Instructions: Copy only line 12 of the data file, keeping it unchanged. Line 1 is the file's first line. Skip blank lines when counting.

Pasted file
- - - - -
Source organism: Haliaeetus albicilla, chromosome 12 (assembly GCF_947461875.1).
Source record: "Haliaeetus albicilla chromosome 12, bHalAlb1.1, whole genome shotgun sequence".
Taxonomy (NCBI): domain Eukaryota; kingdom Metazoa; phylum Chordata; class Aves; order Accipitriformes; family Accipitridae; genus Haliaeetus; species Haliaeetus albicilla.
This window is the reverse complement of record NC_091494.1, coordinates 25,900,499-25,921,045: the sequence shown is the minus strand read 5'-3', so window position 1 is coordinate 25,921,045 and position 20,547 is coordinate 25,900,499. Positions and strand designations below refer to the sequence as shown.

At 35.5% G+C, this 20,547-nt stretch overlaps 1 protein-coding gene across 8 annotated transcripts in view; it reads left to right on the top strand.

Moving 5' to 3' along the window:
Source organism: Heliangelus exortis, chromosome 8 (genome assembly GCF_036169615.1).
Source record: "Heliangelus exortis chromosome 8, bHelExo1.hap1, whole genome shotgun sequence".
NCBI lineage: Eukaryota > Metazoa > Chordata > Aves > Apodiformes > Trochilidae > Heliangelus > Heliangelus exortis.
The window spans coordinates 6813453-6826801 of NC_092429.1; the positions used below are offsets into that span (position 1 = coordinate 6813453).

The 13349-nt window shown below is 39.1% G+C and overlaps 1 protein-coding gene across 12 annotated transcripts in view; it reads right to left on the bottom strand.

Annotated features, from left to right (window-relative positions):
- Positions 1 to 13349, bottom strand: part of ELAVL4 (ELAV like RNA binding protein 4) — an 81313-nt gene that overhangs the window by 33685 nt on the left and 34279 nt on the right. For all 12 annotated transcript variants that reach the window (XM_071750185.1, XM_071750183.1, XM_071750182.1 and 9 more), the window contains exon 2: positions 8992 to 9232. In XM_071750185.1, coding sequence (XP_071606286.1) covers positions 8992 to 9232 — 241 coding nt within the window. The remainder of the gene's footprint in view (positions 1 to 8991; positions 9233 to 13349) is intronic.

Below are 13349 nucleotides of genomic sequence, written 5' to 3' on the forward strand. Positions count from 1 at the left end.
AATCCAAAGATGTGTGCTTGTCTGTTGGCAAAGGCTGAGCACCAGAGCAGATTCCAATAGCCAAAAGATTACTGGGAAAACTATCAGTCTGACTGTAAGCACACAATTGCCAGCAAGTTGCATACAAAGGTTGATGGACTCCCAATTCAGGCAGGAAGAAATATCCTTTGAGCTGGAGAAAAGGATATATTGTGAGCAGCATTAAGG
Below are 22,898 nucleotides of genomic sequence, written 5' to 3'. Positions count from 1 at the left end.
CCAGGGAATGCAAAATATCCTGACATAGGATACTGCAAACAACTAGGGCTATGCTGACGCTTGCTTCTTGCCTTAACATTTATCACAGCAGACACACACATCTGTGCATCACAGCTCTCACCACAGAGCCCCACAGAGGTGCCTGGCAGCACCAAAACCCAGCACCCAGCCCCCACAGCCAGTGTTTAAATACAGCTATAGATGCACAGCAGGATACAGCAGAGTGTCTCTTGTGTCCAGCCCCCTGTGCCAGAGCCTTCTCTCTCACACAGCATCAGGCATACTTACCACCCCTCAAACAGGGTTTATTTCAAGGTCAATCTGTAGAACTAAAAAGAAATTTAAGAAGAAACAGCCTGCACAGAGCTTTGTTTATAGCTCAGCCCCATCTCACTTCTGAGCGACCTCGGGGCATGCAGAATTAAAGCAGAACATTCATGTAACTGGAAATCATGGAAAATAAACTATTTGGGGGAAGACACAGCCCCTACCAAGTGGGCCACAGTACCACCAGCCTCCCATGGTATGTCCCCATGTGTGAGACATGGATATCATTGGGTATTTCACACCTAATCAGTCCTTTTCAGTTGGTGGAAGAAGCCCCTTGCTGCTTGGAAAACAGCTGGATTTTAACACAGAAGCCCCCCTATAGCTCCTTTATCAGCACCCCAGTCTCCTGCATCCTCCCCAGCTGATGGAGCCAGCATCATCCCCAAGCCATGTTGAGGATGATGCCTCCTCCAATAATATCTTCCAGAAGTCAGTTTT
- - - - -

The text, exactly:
Annotated features, from left to right (window-relative positions):